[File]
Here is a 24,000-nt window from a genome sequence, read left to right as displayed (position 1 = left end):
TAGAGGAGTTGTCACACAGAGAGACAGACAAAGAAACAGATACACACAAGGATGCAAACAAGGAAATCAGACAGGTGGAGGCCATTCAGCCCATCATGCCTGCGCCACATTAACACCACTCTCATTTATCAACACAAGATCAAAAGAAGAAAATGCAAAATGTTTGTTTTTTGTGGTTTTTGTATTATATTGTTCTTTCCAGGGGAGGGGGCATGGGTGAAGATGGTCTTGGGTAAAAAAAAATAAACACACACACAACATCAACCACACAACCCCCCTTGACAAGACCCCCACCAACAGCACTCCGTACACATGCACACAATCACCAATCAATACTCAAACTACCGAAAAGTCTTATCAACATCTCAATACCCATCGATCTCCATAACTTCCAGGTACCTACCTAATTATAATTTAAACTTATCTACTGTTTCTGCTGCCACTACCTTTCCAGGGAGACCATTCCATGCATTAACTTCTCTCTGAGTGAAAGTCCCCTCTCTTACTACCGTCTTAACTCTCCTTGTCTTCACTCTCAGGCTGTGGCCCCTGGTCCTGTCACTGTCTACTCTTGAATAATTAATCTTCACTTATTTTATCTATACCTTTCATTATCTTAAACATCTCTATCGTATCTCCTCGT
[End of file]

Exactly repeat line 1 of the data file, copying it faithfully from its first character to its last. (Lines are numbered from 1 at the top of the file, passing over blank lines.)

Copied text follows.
Here is a 24,000-nt window from a genome sequence, read left to right as displayed (position 1 = left end):